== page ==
Countries like Germany and Austria have a fair amount of experience with passive houses -- the concept itself was created in Germany -- while others are only beginning to learn. In Denmark, for example, the first energy-plus house was built this summer in a Copenhagen suburb, outfitted with special half-meter (1.6 feet) wall insulation, a heat pump and solar panels. The architects and the construction company treated it as much as an experience-building exercise as a commercial endeavor.

The European Builders Confederation lobby group wants E.U. countries to establish training programs to teach construction workers how to build energy efficient houses. "It is vital to increase training of the work force responsible for implementing energy efficiency measures in buildings," said Andrea Marconi, president of EBC. "I call on member states to come up with a list of financial incentives for both professionals and users."

But at a time when most E.U. members are looking for ways to cut budget deficits after running stimulus plans to exit the recession, there is little money available for financial incentives.

"Cheaper loans or a subsidy from the government are probably not the way forward when you look at the finances of Denmark. You need to use other instruments," said Lykke Friis, Denmark's climate and energy minister, in a ClimateWire interview earlier this month. And the United Kingdom has shut down its Low Carbon Buildings Fund earlier than planned to save £3 million while also halving the funds that will be made available to local authorities for "eco-towns" next year.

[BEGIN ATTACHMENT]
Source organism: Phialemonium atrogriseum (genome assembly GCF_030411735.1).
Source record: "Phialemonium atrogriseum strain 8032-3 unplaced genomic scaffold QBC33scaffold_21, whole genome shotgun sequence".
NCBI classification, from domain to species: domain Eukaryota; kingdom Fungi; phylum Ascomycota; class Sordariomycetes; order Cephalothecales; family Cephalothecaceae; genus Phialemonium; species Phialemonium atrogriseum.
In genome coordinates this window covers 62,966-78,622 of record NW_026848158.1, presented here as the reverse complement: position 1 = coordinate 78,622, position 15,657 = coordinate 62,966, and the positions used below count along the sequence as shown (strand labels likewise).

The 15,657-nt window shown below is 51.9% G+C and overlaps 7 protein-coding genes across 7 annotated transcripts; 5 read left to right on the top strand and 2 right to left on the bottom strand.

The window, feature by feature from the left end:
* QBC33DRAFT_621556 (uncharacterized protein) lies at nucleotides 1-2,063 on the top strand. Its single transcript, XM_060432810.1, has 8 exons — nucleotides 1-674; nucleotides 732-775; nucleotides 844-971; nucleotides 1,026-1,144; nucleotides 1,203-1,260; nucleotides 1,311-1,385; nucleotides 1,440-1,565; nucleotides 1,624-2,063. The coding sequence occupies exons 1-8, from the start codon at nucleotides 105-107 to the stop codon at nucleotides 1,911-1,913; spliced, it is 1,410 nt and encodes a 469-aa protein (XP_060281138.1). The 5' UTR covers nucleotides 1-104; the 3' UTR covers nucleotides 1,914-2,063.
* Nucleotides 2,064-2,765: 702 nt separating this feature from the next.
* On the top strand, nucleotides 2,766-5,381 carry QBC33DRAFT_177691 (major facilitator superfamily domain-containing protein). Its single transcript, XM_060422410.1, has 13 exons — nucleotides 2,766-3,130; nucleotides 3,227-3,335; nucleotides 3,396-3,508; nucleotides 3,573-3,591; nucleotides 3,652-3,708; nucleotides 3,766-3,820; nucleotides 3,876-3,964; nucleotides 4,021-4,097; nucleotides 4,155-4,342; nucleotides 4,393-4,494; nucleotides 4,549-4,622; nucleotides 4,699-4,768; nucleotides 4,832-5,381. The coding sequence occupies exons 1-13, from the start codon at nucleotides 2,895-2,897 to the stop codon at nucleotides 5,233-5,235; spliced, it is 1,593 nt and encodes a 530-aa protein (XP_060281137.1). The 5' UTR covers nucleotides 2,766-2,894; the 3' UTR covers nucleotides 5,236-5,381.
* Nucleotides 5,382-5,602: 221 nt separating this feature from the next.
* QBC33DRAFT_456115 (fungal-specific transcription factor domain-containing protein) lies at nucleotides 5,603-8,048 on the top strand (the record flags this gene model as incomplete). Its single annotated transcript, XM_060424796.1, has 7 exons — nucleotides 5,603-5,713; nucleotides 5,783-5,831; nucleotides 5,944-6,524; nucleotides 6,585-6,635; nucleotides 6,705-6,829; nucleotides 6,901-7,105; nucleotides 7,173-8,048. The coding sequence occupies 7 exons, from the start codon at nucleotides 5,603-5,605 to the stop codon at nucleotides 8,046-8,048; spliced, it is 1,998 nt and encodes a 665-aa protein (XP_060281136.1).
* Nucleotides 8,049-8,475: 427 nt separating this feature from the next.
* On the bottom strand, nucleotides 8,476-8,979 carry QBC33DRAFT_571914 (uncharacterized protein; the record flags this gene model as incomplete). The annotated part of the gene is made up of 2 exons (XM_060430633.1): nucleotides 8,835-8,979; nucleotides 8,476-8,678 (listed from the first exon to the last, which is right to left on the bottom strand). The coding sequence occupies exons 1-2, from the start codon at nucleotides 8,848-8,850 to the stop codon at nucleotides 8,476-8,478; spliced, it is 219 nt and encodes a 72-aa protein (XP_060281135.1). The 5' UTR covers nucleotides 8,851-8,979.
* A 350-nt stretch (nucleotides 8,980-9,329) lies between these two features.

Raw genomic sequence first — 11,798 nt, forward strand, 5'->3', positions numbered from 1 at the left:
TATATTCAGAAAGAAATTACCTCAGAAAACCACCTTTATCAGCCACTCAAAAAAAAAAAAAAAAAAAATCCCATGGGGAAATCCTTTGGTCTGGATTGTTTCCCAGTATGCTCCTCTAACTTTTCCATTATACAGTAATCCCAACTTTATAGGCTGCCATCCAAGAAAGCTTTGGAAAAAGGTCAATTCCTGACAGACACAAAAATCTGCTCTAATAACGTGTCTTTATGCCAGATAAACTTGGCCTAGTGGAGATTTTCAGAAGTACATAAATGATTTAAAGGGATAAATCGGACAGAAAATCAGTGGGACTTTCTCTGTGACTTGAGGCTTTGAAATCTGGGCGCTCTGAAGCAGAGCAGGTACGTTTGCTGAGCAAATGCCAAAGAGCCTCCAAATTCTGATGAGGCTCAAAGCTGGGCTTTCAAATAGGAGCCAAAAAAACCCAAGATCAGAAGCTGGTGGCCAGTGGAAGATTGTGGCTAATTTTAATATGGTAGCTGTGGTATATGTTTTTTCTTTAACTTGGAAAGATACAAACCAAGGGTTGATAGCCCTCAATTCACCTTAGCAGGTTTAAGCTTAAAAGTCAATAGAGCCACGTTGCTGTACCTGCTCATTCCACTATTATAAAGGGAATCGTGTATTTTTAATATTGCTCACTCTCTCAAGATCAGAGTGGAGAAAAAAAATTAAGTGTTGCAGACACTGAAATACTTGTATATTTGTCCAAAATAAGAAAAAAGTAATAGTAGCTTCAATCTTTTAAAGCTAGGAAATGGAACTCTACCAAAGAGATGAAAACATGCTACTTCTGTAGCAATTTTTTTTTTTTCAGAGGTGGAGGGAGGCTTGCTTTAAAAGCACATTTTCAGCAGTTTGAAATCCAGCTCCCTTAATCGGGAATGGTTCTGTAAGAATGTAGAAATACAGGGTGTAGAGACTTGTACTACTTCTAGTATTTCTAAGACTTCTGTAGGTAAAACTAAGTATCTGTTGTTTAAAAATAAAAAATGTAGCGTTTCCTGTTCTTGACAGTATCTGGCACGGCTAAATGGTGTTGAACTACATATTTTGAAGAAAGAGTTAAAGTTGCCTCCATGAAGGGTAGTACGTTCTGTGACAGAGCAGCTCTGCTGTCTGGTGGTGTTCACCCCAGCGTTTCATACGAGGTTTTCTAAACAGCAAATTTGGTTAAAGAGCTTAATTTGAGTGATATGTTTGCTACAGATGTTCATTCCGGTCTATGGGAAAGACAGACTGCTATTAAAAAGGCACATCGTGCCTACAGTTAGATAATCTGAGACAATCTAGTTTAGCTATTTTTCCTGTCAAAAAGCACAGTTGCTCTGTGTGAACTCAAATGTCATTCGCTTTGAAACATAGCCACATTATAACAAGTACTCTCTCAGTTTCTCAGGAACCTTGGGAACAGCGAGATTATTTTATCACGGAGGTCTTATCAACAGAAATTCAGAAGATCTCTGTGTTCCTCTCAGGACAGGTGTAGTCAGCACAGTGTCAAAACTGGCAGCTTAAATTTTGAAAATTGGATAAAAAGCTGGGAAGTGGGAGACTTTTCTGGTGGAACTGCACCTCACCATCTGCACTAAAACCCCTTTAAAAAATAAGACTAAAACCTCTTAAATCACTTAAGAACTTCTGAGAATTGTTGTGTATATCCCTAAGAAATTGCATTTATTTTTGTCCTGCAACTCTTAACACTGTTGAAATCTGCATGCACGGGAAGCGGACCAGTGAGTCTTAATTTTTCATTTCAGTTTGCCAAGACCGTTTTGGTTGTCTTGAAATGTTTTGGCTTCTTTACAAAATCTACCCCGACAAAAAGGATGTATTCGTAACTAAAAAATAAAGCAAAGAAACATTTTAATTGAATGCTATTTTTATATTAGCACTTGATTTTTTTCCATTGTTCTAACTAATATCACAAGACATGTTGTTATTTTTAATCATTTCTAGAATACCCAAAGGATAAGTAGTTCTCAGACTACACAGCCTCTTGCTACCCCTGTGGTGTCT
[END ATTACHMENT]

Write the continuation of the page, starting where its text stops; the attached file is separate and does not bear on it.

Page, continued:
14 million U.K. homes need insulation

The bulk of the CO2 emission savings could be achieved by refurbishing old buildings, but again without government subsidies this is likely to take a long time. Denmark briefly ran one such program in 2008, when it provided 1.5 billion Danish crowns ($260 million) for home renovations as part of the country's economic stimulus program. The funds were quickly snapped up by homeowners.

"Existing buildings represent about 99 percent of the buildings stock and are the first cause of CO2 emissions before new buildings," Arthouros Zervos, president of the European Renewable Energy Council, said in a statement. According to Zervos, between 1.2 percent and 1.4 percent of existing buildings get renovated each year. "A mandatory target for upgrading the existing building stock would be a useful tool," he said.

Rockwool's Van Heel struck a similar note. "We are still much too slow in Europe in modernizing those millions of homes and workplaces that are causing a tremendous waste of energy," he said. "With the right measures and up-front financing, those cost-efficient green investments can be speeded up substantially."

Huhne said his government wanted a radical overhaul of existing homes to save energy, carbon and costs, but he has yet to announce specific measures.

"Most of the homes we will use in 2050 have of course already been built," Huhne said. "There are currently up to 14 million homes in the U.K. which could benefit from insulation. We are working on the package for each home, which could unlock tens of billions of spending in the coming years. The aim is that every participating householder will save money by insulating their home."